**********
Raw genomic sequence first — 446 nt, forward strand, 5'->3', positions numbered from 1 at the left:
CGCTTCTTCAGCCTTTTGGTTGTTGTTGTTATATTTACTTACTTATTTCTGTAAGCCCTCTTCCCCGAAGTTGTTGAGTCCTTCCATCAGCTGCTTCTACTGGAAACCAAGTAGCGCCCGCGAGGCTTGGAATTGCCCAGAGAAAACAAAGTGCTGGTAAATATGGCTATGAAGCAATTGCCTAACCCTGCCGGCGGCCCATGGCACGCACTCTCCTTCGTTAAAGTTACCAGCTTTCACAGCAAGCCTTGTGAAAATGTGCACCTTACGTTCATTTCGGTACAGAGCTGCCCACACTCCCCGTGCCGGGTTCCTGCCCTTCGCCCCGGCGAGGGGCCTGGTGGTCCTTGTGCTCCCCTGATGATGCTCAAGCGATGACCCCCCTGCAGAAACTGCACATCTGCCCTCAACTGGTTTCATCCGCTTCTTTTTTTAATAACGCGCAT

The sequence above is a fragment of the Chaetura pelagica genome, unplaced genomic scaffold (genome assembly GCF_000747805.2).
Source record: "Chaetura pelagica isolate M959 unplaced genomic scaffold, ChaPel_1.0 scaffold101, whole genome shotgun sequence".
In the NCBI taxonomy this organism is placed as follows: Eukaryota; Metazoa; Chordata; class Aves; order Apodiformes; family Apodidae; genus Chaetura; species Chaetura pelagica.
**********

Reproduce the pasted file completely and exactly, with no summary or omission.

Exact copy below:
Raw genomic sequence first — 446 nt, forward strand, 5'->3', positions numbered from 1 at the left:
CGCTTCTTCAGCCTTTTGGTTGTTGTTGTTATATTTACTTACTTATTTCTGTAAGCCCTCTTCCCCGAAGTTGTTGAGTCCTTCCATCAGCTGCTTCTACTGGAAACCAAGTAGCGCCCGCGAGGCTTGGAATTGCCCAGAGAAAACAAAGTGCTGGTAAATATGGCTATGAAGCAATTGCCTAACCCTGCCGGCGGCCCATGGCACGCACTCTCCTTCGTTAAAGTTACCAGCTTTCACAGCAAGCCTTGTGAAAATGTGCACCTTACGTTCATTTCGGTACAGAGCTGCCCACACTCCCCGTGCCGGGTTCCTGCCCTTCGCCCCGGCGAGGGGCCTGGTGGTCCTTGTGCTCCCCTGATGATGCTCAAGCGATGACCCCCCTGCAGAAACTGCACATCTGCCCTCAACTGGTTTCATCCGCTTCTTTTTTTAATAACGCGCAT

The sequence above is a fragment of the Chaetura pelagica genome, unplaced genomic scaffold (genome assembly GCF_000747805.2).
Source record: "Chaetura pelagica isolate M959 unplaced genomic scaffold, ChaPel_1.0 scaffold101, whole genome shotgun sequence".
In the NCBI taxonomy this organism is placed as follows: Eukaryota; Metazoa; Chordata; class Aves; order Apodiformes; family Apodidae; genus Chaetura; species Chaetura pelagica.